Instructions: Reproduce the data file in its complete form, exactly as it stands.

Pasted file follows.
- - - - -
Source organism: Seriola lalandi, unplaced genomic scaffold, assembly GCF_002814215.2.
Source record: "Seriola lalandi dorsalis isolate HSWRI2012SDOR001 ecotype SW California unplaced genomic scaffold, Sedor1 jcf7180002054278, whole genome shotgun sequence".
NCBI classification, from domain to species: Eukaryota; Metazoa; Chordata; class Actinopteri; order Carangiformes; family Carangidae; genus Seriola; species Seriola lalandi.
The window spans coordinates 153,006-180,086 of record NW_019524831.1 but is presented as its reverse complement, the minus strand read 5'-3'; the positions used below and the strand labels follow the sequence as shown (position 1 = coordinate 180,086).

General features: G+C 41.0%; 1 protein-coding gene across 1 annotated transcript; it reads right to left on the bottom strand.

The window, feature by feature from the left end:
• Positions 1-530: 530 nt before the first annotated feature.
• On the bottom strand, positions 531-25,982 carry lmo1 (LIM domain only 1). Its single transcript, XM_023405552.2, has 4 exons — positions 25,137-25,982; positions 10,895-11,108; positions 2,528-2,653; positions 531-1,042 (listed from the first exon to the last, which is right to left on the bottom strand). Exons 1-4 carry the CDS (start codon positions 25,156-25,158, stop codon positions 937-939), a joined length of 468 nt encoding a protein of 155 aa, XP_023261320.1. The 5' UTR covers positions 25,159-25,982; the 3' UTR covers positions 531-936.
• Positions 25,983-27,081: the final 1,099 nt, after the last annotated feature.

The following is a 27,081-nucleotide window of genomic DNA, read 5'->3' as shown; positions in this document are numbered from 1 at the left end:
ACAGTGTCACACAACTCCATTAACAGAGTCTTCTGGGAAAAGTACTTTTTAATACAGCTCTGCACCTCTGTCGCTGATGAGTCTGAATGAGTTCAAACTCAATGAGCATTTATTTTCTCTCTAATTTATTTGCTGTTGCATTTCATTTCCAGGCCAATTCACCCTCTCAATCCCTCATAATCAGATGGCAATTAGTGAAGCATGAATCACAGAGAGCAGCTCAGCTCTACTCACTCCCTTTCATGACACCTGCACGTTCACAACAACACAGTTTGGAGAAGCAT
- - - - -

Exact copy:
Source organism: Seriola lalandi, unplaced genomic scaffold, assembly GCF_002814215.2.
Source record: "Seriola lalandi dorsalis isolate HSWRI2012SDOR001 ecotype SW California unplaced genomic scaffold, Sedor1 jcf7180002054278, whole genome shotgun sequence".
NCBI classification, from domain to species: Eukaryota; Metazoa; Chordata; class Actinopteri; order Carangiformes; family Carangidae; genus Seriola; species Seriola lalandi.
The window spans coordinates 153,006-180,086 of record NW_019524831.1 but is presented as its reverse complement, the minus strand read 5'-3'; the positions used below and the strand labels follow the sequence as shown (position 1 = coordinate 180,086).

General features: G+C 41.0%; 1 protein-coding gene across 1 annotated transcript; it reads right to left on the bottom strand.

The window, feature by feature from the left end:
• Positions 1-530: 530 nt before the first annotated feature.
• On the bottom strand, positions 531-25,982 carry lmo1 (LIM domain only 1). Its single transcript, XM_023405552.2, has 4 exons — positions 25,137-25,982; positions 10,895-11,108; positions 2,528-2,653; positions 531-1,042 (listed from the first exon to the last, which is right to left on the bottom strand). Exons 1-4 carry the CDS (start codon positions 25,156-25,158, stop codon positions 937-939), a joined length of 468 nt encoding a protein of 155 aa, XP_023261320.1. The 5' UTR covers positions 25,159-25,982; the 3' UTR covers positions 531-936.
• Positions 25,983-27,081: the final 1,099 nt, after the last annotated feature.

The following is a 27,081-nucleotide window of genomic DNA, read 5'->3' as shown; positions in this document are numbered from 1 at the left end:
ACAGTGTCACACAACTCCATTAACAGAGTCTTCTGGGAAAAGTACTTTTTAATACAGCTCTGCACCTCTGTCGCTGATGAGTCTGAATGAGTTCAAACTCAATGAGCATTTATTTTCTCTCTAATTTATTTGCTGTTGCATTTCATTTCCAGGCCAATTCACCCTCTCAATCCCTCATAATCAGATGGCAATTAGTGAAGCATGAATCACAGAGAGCAGCTCAGCTCTACTCACTCCCTTTCATGACACCTGCACGTTCACAACAACACAGTTTGGAGAAGCAT